Ph.D. Program -- Two-Year Program
This program leads to certification by the American Board of Medical Microbiology (Committee on Postdoctoral Educational Programs of the American Academy of Microbiology [AAM]) in Medical and Public Health Laboratory Microbiology.
During the first year of training under the Ph.D. Program, you will spend one quarter each in the bacteriology, mycobacteriology and mycology, virology and parasitology laboratories. These rotations will emphasize the practical aspects of clinical microbiology. You will become proficient in processing specimens and performing each procedure at the bench level.
You will have a broad range of experiences during your second year of training.
- Molecular Diagnostics and Clinical Immunology Rotations — You will learn a wide variety of current immunologic and PCR assays, many of which involve extensive use of automated equipment. You also will learn about hepatitis and HIV testing and other infectious disease serologic tests.
- Division of Infectious Diseases — You will spend at least one quarter in this division. While there, you will learn laboratory microbiology clinical applications and interpretation. In addition, you will learn to integrate clinical and microbiological data for diagnostic, interpretive and prognostic purposes.
- Hospital Infection Control — During this two-week assignment, you will learn about the specific functions and daily responsibilities of a nurse epidemiologist. This includes recognizing and controlling nosocomial infections and using proper methods to sterilize hospital equipment and supplies.
- Minnesota State Health Department Laboratory — You will spend one week training in Minneapolis at the State Laboratory. You will work in laboratory management, epidemiology and the State Laboratory Quality Assurance program. At the bench level, you will learn procedures for collecting and processing food and stool specimens for pathogenic microorganisms; the principles of water bacteriology; and detection techniques for the rabies virus.
- Test Development/Research — After completing the previous rotations, you will spend the rest of your second year participating in the development and implementation of a new diagnostic test or completing an independent research project.
M.D. Program -- One-Year Program
This program is certified by the Accreditation Council for Graduate Medical Education (ACGME) and meets the certification requirements of the American Board of Pathology (in Medical Microbiology).
This program generally matches the first year of Ph.D. Program, but your schedule can be modified based on your prior training, experience and specific areas of interest.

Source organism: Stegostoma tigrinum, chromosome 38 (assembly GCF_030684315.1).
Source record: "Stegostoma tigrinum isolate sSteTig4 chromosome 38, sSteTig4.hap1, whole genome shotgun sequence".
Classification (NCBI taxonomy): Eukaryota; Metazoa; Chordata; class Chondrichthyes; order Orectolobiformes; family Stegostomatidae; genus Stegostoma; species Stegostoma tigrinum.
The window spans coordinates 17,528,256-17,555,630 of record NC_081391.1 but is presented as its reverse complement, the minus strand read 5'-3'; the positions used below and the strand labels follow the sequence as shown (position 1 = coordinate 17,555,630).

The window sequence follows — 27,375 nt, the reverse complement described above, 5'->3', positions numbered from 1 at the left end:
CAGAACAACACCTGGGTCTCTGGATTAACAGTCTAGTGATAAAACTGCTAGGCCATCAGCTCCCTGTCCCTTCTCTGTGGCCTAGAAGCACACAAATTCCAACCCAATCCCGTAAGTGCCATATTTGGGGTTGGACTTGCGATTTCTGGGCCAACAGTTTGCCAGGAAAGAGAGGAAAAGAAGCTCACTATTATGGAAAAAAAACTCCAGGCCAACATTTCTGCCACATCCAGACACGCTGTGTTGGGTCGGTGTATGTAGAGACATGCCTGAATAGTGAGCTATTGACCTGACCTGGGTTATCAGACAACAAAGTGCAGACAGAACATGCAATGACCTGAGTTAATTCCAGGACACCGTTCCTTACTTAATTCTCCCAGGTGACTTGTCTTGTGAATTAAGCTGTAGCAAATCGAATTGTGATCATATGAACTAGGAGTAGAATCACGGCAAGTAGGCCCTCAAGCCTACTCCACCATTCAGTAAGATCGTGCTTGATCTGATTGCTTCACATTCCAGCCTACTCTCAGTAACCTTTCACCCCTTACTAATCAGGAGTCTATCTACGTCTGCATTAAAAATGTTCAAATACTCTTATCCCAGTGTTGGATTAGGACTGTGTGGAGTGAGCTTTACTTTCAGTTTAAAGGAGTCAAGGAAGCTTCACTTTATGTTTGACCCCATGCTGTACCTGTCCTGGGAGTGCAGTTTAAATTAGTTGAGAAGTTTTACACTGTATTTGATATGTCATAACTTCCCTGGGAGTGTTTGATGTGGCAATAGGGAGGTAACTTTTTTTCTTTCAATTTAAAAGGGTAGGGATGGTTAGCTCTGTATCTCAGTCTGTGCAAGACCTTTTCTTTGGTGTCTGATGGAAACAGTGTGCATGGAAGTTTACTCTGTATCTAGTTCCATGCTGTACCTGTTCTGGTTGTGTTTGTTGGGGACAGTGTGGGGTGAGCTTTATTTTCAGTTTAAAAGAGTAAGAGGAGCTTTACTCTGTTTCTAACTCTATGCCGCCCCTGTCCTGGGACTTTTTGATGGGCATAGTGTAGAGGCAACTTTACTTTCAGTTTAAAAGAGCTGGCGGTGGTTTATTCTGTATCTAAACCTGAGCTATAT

You will be responsible for taking call on a daily rotational basis during the fellowship. This includes:
- Assisting in the resolution of laboratory problems.
- Contacting clinical services about important laboratory findings or problems.
- Obtaining clinical histories of patients with important or unusual laboratory
- Presenting these problems and histories at laboratory rounds.
Your on-call responsibilities during laboratory rounds also will include brief presentations describing the microbiology and laboratory aspects of specific infections.
You will participate in the following didactic training opportunities during this fellowship:
- Clinical Microbiology Rounds — Presentation and discussion of current cases and
interesting laboratory aspects
- Clinical Microbiology Journal Club — Monthly one-hour meeting led by fellows
- Infection and Immunity Club — Monthly meeting of consultants from infectious
diseases and microbiology
- Infectious Disease Conference — Weekly one-hour presentation given by
consultants or fellows.
- Laboratory Management Seminars — Series of 18 weekly one- or two-hour
sessions given by consultants from the Department of Laboratory Medicine and
- Research Seminar — Monthly one-hour meeting for brief updates about special
projects carried out by fellows and others in the division
- Intensive core curriculum didactic course in all areas of diagnostic microbiology
To support your didactic experience, you will have access to Mayo's Medical Library as well as the learning resources available in the Fellows' Resource Room where individual carrels and computers are provided for each trainee.
Research is an important component of Mayo's Clinical Microbiology Fellowship program. You will complete a research project in which you will develop or evaluate new tests, assess existing tests, evaluate new or existing antimicrobial agents in vitro, or analyze the clinical importance of laboratory procedures and results. You may collaborate with staff members from the Department of Laboratory Medicine and Pathology or from other departments. You will be encouraged to present your project results at scientific meetings and publish them in scientific journals.